The quantitative and qualitative assessments clearly indicated the need for different curriculum materials and instructional strategies. In addition, Project REAL teachers credited the inclusion of new materials and instructional strategies for the increase in achievement. NCEMSC and the North Central Regional Educational Laboratory (NCREL) provided information about the research implications of various materials and how some either did or did not address some of the needs revealed in the assessments. In choosing new curriculum materials, most of the districts selected Foundational Approaches in Science Teaching (FAST) Science and Active Physics in science, and Connected Mathematics and Cognitive Tutor Algebra in mathematics. These science and mathematics programs had some of the strongest research foundations and positive student learning results of the many curriculum options considered.
Teachers then participated in one to four weeks of professional development on the use of these materials, taught by sanctioned presenters who were experts in these programs. In subsequent summer academies, NCEMSC and NCREL contracted with the Ohio Mathematics and Science Network to provide grade-level-appropriate resources and professional development in those areas and concepts in which Project REAL students were having the most difficulty. NCREL staff provided technology-supported resources and lessons used to teach other difficult-to-learn concepts through interactive and application examples. NCEMSC and NCREL staff or consultants led many of the early professional development efforts. However, each year more and more of the presentations were led by Project REAL teachers, so that by the fourth summer, they were doing more than 80 percent of the presentations.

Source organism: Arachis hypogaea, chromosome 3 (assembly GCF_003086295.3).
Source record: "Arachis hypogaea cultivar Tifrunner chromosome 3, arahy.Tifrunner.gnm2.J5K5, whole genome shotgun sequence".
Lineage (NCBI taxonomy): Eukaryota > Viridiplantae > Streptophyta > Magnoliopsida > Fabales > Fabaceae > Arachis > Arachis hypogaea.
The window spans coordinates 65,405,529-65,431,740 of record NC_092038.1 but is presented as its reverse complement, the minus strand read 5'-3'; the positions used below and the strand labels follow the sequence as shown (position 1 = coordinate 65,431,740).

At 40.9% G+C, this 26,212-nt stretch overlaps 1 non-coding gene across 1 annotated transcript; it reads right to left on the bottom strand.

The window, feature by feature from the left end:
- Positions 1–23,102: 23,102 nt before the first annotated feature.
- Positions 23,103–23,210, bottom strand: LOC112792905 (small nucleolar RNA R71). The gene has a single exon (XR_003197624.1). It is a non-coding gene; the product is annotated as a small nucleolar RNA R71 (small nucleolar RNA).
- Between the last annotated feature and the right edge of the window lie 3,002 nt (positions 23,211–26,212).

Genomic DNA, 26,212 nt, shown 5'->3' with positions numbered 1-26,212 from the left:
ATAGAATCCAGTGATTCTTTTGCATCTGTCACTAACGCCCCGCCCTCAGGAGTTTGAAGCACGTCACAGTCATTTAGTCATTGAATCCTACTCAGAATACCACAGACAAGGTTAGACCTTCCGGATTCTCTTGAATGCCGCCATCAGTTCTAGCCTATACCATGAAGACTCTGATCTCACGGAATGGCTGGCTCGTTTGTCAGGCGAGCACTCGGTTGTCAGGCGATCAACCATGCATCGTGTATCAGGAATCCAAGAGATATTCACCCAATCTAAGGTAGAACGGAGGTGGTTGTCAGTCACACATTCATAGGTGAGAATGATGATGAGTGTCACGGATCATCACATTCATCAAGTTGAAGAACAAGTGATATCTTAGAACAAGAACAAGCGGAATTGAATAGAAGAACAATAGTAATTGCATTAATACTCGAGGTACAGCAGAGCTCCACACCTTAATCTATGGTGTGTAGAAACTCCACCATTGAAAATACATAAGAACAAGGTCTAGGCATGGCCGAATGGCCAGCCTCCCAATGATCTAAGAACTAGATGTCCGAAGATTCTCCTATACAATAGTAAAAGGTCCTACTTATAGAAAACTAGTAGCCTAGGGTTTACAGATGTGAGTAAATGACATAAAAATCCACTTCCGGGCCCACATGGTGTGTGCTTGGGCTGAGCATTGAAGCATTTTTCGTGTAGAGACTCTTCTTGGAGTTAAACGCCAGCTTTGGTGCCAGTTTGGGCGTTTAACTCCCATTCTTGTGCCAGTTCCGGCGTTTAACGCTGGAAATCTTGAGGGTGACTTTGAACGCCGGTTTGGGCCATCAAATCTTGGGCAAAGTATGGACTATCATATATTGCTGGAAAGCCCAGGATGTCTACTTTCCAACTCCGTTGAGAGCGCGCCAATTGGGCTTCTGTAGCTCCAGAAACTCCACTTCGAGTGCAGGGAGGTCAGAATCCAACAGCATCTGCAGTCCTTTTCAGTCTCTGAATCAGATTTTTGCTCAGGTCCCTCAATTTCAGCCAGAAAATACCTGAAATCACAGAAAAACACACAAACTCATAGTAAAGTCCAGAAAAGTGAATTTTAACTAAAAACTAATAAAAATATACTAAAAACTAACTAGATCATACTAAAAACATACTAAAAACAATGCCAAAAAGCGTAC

Another important but less easy to document variable involved a change in the psychological mindset of both educators and students about the inherent educational abilities of Appalachian students. It is very apparent that educators and students are beginning to believe that they can excel in academics irrespective of the high poverty found in five of the six districts. Teachers now talk about high expectations and standards for all their students, and excuses blaming the high-poverty backgrounds of students are seldom mentioned.
Successful Technology Tools Used in Project REAL
In 2003, Project REAL used three technology tools as professional development materials with teacher participants. Those tools include Teacher to Teacher: Reshaping Instruction Through Lesson Study; the Exemplary Lesson format. which was created for developing exemplary or model Ohio standard-linked lessons (see an example of a lesson format and samples of exemplary lessons at the beginning of this introduction); and the Ohio Resource Center Web Site. These three tools were intended to help project teachers find strategies to teach difficult-to-learn concepts their students were struggling with. Each of the technology tools provided needed supplemental support to help students reach desired levels of understanding in various content areas.